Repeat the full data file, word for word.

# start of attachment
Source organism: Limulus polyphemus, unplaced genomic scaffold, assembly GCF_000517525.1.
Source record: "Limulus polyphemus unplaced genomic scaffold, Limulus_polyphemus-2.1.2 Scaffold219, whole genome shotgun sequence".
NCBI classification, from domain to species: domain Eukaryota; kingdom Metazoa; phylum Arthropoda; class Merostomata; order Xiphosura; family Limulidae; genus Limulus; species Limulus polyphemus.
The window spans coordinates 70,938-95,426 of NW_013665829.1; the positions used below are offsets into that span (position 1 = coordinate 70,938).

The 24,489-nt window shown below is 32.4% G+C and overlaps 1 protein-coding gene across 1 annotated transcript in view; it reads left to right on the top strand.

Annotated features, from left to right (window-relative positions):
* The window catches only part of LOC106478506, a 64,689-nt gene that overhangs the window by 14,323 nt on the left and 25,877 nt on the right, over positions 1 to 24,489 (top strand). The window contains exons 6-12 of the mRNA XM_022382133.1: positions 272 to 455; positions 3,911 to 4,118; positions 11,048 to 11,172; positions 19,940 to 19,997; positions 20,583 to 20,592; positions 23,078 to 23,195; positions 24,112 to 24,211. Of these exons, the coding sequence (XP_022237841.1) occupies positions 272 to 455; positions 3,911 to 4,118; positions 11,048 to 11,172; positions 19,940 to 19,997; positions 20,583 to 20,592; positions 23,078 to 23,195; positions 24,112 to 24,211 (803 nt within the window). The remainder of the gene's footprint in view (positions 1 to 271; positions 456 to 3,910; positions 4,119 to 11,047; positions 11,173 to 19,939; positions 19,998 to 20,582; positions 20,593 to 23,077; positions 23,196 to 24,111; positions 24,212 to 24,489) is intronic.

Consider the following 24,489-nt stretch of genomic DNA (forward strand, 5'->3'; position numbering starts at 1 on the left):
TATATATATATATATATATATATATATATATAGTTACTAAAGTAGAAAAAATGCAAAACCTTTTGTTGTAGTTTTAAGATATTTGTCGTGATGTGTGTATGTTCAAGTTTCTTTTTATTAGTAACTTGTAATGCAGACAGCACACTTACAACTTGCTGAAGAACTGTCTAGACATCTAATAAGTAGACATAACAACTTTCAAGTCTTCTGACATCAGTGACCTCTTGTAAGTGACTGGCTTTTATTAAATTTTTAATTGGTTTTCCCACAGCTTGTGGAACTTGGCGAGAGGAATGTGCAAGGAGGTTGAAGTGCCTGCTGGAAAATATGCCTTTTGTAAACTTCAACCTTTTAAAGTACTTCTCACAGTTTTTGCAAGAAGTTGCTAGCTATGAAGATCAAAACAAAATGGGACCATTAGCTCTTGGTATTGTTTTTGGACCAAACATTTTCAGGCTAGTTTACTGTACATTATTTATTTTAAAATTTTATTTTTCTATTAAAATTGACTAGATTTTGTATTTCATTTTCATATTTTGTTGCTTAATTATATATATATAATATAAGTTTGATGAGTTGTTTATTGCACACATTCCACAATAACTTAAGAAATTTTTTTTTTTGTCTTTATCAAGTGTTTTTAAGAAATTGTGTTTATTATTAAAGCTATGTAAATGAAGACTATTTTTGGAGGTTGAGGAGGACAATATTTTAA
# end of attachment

Source organism: Limulus polyphemus, unplaced genomic scaffold, assembly GCF_000517525.1.
Source record: "Limulus polyphemus unplaced genomic scaffold, Limulus_polyphemus-2.1.2 Scaffold219, whole genome shotgun sequence".
NCBI classification, from domain to species: domain Eukaryota; kingdom Metazoa; phylum Arthropoda; class Merostomata; order Xiphosura; family Limulidae; genus Limulus; species Limulus polyphemus.
The window spans coordinates 70,938-95,426 of NW_013665829.1; the positions used below are offsets into that span (position 1 = coordinate 70,938).

The 24,489-nt window shown below is 32.4% G+C and overlaps 1 protein-coding gene across 1 annotated transcript in view; it reads left to right on the top strand.

Annotated features, from left to right (window-relative positions):
* The window catches only part of LOC106478506, a 64,689-nt gene that overhangs the window by 14,323 nt on the left and 25,877 nt on the right, over positions 1 to 24,489 (top strand). The window contains exons 6-12 of the mRNA XM_022382133.1: positions 272 to 455; positions 3,911 to 4,118; positions 11,048 to 11,172; positions 19,940 to 19,997; positions 20,583 to 20,592; positions 23,078 to 23,195; positions 24,112 to 24,211. Of these exons, the coding sequence (XP_022237841.1) occupies positions 272 to 455; positions 3,911 to 4,118; positions 11,048 to 11,172; positions 19,940 to 19,997; positions 20,583 to 20,592; positions 23,078 to 23,195; positions 24,112 to 24,211 (803 nt within the window). The remainder of the gene's footprint in view (positions 1 to 271; positions 456 to 3,910; positions 4,119 to 11,047; positions 11,173 to 19,939; positions 19,998 to 20,582; positions 20,593 to 23,077; positions 23,196 to 24,111; positions 24,212 to 24,489) is intronic.

Consider the following 24,489-nt stretch of genomic DNA (forward strand, 5'->3'; position numbering starts at 1 on the left):
TATATATATATATATATATATATATATATATAGTTACTAAAGTAGAAAAAATGCAAAACCTTTTGTTGTAGTTTTAAGATATTTGTCGTGATGTGTGTATGTTCAAGTTTCTTTTTATTAGTAACTTGTAATGCAGACAGCACACTTACAACTTGCTGAAGAACTGTCTAGACATCTAATAAGTAGACATAACAACTTTCAAGTCTTCTGACATCAGTGACCTCTTGTAAGTGACTGGCTTTTATTAAATTTTTAATTGGTTTTCCCACAGCTTGTGGAACTTGGCGAGAGGAATGTGCAAGGAGGTTGAAGTGCCTGCTGGAAAATATGCCTTTTGTAAACTTCAACCTTTTAAAGTACTTCTCACAGTTTTTGCAAGAAGTTGCTAGCTATGAAGATCAAAACAAAATGGGACCATTAGCTCTTGGTATTGTTTTTGGACCAAACATTTTCAGGCTAGTTTACTGTACATTATTTATTTTAAAATTTTATTTTTCTATTAAAATTGACTAGATTTTGTATTTCATTTTCATATTTTGTTGCTTAATTATATATATATAATATAAGTTTGATGAGTTGTTTATTGCACACATTCCACAATAACTTAAGAAATTTTTTTTTTTGTCTTTATCAAGTGTTTTTAAGAAATTGTGTTTATTATTAAAGCTATGTAAATGAAGACTATTTTTGGAGGTTGAGGAGGACAATATTTTAA